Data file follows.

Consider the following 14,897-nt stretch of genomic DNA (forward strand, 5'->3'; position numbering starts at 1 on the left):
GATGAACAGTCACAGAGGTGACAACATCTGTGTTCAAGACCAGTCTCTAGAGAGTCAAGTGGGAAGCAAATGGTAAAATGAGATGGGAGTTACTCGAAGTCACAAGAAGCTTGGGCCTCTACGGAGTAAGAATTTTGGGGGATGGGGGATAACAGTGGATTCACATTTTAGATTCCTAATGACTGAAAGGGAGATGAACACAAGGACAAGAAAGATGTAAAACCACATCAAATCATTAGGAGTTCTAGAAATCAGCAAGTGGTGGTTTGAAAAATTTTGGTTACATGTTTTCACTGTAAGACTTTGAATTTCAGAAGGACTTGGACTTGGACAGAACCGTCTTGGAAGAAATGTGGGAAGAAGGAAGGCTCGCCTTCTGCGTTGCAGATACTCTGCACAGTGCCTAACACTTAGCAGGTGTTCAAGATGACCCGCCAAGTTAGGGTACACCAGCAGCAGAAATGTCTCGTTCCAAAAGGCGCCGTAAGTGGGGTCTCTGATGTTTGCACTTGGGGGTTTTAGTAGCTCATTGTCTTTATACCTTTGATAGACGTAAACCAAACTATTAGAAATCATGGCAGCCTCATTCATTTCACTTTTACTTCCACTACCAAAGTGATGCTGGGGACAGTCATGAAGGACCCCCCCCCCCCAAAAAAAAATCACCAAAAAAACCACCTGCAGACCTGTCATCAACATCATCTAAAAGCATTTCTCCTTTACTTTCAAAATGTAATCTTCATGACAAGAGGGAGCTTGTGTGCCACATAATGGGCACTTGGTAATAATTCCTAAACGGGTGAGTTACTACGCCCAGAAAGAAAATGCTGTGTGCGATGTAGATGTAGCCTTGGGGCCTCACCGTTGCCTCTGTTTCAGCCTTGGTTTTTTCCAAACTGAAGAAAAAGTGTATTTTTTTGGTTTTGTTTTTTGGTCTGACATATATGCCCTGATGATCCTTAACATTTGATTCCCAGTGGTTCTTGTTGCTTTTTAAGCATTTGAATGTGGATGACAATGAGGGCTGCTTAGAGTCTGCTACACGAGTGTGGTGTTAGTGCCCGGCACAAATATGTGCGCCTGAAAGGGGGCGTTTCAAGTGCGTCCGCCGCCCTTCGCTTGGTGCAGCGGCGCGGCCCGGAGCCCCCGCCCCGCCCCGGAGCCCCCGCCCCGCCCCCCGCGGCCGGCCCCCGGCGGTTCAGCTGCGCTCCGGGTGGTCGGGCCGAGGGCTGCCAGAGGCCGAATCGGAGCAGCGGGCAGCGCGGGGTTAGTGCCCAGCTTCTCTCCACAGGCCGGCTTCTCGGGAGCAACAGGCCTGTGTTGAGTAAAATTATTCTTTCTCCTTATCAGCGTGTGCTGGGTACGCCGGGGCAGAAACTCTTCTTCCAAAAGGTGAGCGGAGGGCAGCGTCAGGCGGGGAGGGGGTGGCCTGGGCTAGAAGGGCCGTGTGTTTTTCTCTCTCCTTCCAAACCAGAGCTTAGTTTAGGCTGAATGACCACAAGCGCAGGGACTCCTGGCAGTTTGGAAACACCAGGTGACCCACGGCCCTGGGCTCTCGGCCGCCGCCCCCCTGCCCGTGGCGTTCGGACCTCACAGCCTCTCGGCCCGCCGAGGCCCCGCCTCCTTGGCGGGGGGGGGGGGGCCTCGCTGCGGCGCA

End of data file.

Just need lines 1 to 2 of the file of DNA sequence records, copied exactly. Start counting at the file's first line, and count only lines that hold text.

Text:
Consider the following 14,897-nt stretch of genomic DNA (forward strand, 5'->3'; position numbering starts at 1 on the left):
GATGAACAGTCACAGAGGTGACAACATCTGTGTTCAAGACCAGTCTCTAGAGAGTCAAGTGGGAAGCAAATGGTAAAATGAGATGGGAGTTACTCGAAGTCACAAGAAGCTTGGGCCTCTACGGAGTAAGAATTTTGGGGGATGGGGGATAACAGTGGATTCACATTTTAGATTCCTAATGACTGAAAGGGAGATGAACACAAGGACAAGAAAGATGTAAAACCACATCAAATCATTAGGAGTTCTAGAAATCAGCAAGTGGTGGTTTGAAAAATTTTGGTTACATGTTTTCACTGTAAGACTTTGAATTTCAGAAGGACTTGGACTTGGACAGAACCGTCTTGGAAGAAATGTGGGAAGAAGGAAGGCTCGCCTTCTGCGTTGCAGATACTCTGCACAGTGCCTAACACTTAGCAGGTGTTCAAGATGACCCGCCAAGTTAGGGTACACCAGCAGCAGAAATGTCTCGTTCCAAAAGGCGCCGTAAGTGGGGTCTCTGATGTTTGCACTTGGGGGTTTTAGTAGCTCATTGTCTTTATACCTTTGATAGACGTAAACCAAACTATTAGAAATCATGGCAGCCTCATTCATTTCACTTTTACTTCCACTACCAAAGTGATGCTGGGGACAGTCATGAAGGACCCCCCCCCCCCAAAAAAAAATCACCAAAAAAACCACCTGCAGACCTGTCATCAACATCATCTAAAAGCATTTCTCCTTTACTTTCAAAATGTAATCTTCATGACAAGAGGGAGCTTGTGTGCCACATAATGGGCACTTGGTAATAATTCCTAAACGGGTGAGTTACTACGCCCAGAAAGAAAATGCTGTGTGCGATGTAGATGTAGCCTTGGGGCCTCACCGTTGCCTCTGTTTCAGCCTTGGTTTTTTCCAAACTGAAGAAAAAGTGTATTTTTTTGGTTTTGTTTTTTGGTCTGACATATATGCCCTGATGATCCTTAACATTTGATTCCCAGTGGTTCTTGTTGCTTTTTAAGCATTTGAATGTGGATGACAATGAGGGCTGCTTAGAGTCTGCTACACGAGTGTGGTGTTAGTGCCCGGCACAAATATGTGCGCCTGAAAGGGGGCGTTTCAAGTGCGTCCGCCGCCCTTCGCTTGGTGCAGCGGCGCGGCCCGGAGCCCCCGCCCCGCCCCGGAGCCCCCGCCCCGCCCCCCGCGGCCGGCCCCCGGCGGTTCAGCTGCGCTCCGGGTGGTCGGGCCGAGGGCTGCCAGAGGCCGAATCGGAGCAGCGGGCAGCGCGGGGTTAGTGCCCAGCTTCTCTCCACAGGCCGGCTTCTCGGGAGCAACAGGCCTGTGTTGAGTAAAATTATTCTTTCTCCTTATCAGCGTGTGCTGGGTACGCCGGGGCAGAAACTCTTCTTCCAAAAGGTGAGCGGAGGGCAGCGTCAGGCGGGGAGGGGGTGGCCTGGGCTAGAAGGGCCGTGTGTTTTTCTCTCTCCTTCCAAACCAGAGCTTAGTTTAGGCTGAATGACCACAAGCGCAGGGACTCCTGGCAGTTTGGAAACACCAGGTGACCCACGGCCCTGGGCTCTCGGCCGCCGCCCCCCTGCCCGTGGCGTTCGGACCTCACAGCCTCTCGGCCCGCCGAGGCCCCGCCTCCTTGGCGGGGGGGGGGGGGCCTCGCTGCGGCGCA